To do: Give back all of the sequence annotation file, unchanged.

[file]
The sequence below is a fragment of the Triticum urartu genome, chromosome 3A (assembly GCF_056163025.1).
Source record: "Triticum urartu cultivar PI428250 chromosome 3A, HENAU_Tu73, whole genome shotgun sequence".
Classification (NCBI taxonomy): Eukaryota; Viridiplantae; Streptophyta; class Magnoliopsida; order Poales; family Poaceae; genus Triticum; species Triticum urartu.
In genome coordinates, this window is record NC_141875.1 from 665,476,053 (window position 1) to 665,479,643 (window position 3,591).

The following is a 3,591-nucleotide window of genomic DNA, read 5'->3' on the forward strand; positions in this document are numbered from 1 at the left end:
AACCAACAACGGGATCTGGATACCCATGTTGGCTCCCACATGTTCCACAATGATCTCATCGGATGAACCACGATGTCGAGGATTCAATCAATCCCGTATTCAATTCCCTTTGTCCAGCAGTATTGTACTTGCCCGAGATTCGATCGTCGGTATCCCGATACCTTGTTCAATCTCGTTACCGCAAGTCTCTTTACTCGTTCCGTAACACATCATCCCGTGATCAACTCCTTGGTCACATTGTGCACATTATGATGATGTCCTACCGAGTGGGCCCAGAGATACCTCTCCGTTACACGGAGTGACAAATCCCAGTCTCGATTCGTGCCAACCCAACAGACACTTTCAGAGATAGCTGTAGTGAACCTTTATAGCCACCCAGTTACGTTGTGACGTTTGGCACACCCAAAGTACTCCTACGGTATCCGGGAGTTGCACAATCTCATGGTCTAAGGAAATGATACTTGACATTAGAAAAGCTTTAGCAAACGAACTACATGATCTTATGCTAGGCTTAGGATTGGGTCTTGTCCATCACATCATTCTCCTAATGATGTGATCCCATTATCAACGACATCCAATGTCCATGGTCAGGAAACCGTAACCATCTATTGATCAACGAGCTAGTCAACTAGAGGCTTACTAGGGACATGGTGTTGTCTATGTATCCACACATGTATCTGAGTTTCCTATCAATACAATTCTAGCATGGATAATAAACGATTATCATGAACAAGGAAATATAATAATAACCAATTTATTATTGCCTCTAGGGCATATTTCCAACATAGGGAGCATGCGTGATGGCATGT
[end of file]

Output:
The sequence below is a fragment of the Triticum urartu genome, chromosome 3A (assembly GCF_056163025.1).
Source record: "Triticum urartu cultivar PI428250 chromosome 3A, HENAU_Tu73, whole genome shotgun sequence".
Classification (NCBI taxonomy): Eukaryota; Viridiplantae; Streptophyta; class Magnoliopsida; order Poales; family Poaceae; genus Triticum; species Triticum urartu.
In genome coordinates, this window is record NC_141875.1 from 665,476,053 (window position 1) to 665,479,643 (window position 3,591).

The following is a 3,591-nucleotide window of genomic DNA, read 5'->3' on the forward strand; positions in this document are numbered from 1 at the left end:
AACCAACAACGGGATCTGGATACCCATGTTGGCTCCCACATGTTCCACAATGATCTCATCGGATGAACCACGATGTCGAGGATTCAATCAATCCCGTATTCAATTCCCTTTGTCCAGCAGTATTGTACTTGCCCGAGATTCGATCGTCGGTATCCCGATACCTTGTTCAATCTCGTTACCGCAAGTCTCTTTACTCGTTCCGTAACACATCATCCCGTGATCAACTCCTTGGTCACATTGTGCACATTATGATGATGTCCTACCGAGTGGGCCCAGAGATACCTCTCCGTTACACGGAGTGACAAATCCCAGTCTCGATTCGTGCCAACCCAACAGACACTTTCAGAGATAGCTGTAGTGAACCTTTATAGCCACCCAGTTACGTTGTGACGTTTGGCACACCCAAAGTACTCCTACGGTATCCGGGAGTTGCACAATCTCATGGTCTAAGGAAATGATACTTGACATTAGAAAAGCTTTAGCAAACGAACTACATGATCTTATGCTAGGCTTAGGATTGGGTCTTGTCCATCACATCATTCTCCTAATGATGTGATCCCATTATCAACGACATCCAATGTCCATGGTCAGGAAACCGTAACCATCTATTGATCAACGAGCTAGTCAACTAGAGGCTTACTAGGGACATGGTGTTGTCTATGTATCCACACATGTATCTGAGTTTCCTATCAATACAATTCTAGCATGGATAATAAACGATTATCATGAACAAGGAAATATAATAATAACCAATTTATTATTGCCTCTAGGGCATATTTCCAACATAGGGAGCATGCGTGATGGCATGT